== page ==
According to an experiment conducted by an Associate Professor at Hiroshima City University’s Graduate School of Information Sciences, Japanese cars equipped with devices connected to the internet can be hacked and controlled remotely through smartphones.
Hiroyuki Inoue said he was able to remotely open and close car windows, freeze a car’s accelerator and display an incorrect speedometer reading. However, the cars that are currently on the market are not directly affected by it, as their computers have no access to the internet, he said.
But cars that are privately altered and equipped with internet devices could be hacked cautions Inoue. Internet-linked technologies such as self-driving vehicles are also being developed by Japanese manufacturers.
Inoue used a 2013 Toyota Motor Corp’s Corolla Fielder Hybrid for his experiments, a Wi-Fi device he assembled with commercially available parts that costing about 10,000 yen (US$83) and a smartphone app that he developed to remotely control the vehicle.
He succeeded in gaining access to unencrypted data inside the car’s computer, which controls the engine, brake and other functions by connecting the Wi-Fi device to a certain terminal of the car, which is about five centimeters long and normally used to attach a monitoring device for maintenance work.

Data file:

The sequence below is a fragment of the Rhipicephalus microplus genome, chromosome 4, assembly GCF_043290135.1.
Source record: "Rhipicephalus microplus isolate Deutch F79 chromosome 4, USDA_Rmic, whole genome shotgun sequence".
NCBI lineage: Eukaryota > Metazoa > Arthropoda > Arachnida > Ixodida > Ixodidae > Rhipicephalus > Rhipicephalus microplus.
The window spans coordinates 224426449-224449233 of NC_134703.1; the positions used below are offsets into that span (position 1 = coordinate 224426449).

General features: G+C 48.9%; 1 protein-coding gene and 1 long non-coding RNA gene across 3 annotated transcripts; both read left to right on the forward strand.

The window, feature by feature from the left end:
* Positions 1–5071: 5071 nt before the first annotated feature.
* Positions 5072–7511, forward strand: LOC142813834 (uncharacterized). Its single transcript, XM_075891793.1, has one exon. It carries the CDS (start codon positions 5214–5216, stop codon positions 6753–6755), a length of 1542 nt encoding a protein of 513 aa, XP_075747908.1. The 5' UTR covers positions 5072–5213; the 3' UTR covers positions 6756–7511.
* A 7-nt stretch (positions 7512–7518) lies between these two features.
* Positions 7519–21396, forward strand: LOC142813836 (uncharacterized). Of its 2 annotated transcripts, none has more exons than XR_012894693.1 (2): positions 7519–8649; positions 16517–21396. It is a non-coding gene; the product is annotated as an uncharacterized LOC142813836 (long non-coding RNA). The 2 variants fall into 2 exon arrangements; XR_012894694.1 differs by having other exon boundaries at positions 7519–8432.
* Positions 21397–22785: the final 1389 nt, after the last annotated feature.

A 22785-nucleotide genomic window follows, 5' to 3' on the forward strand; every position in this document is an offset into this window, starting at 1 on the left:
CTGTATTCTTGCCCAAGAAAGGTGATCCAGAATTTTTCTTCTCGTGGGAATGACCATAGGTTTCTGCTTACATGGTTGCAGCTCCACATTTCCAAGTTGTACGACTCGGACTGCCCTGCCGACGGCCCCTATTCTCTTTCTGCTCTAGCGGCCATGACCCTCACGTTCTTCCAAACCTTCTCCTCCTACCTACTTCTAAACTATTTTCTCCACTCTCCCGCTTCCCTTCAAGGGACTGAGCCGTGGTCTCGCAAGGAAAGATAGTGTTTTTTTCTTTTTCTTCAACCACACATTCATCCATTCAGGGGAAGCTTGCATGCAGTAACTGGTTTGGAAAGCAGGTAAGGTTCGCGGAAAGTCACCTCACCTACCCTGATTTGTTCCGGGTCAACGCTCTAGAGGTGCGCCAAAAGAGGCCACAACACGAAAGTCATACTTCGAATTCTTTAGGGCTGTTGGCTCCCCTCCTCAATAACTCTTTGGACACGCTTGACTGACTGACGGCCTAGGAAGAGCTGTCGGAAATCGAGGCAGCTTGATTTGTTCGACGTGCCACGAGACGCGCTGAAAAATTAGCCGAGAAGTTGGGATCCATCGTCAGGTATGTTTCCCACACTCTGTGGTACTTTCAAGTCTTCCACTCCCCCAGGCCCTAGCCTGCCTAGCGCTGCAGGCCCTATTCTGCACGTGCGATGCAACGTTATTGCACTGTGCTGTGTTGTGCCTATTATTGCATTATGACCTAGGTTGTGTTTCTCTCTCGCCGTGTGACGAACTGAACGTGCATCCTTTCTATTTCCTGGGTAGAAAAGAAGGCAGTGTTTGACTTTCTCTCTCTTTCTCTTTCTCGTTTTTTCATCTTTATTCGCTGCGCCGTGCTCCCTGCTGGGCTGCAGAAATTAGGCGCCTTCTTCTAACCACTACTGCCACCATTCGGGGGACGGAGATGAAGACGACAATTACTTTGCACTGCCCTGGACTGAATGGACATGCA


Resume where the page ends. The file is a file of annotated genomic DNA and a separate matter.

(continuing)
As a result, the hacked vehicle showed a reading of 180 kph on its speed display even though it was parked.
The car was also paralyzed when it was bombarded with an overwhelming larger amount of data traffic, creating a situation similar to a computer that has come under a distributed denial of service (DDoS) attack, a common technique used by hackers to attack computer servers over the Internet. This left the driver unable to move the car even when hitting the accelerator.
Inoue said that the maneuver could not start the engine or move the steering wheel.
Calling for the need to encrypt onboard data and take other steps to protect a car’s systems from unwanted access to protect the systems from unnecessary access from outside, he said, “Important (data) communication was in full view from outside. Other cars could also be subject to hacking in the same way.”
The industry will work on measures to handle the matters by cooperating with the government said an official at the Japan Automobile Manufacturers Association.
Toyota said that it will continue making efforts to improve protection on information security.
Inoeu has plans to announce the details of the experiment at a three-day symposium on cyber security starting today in Okinawa.
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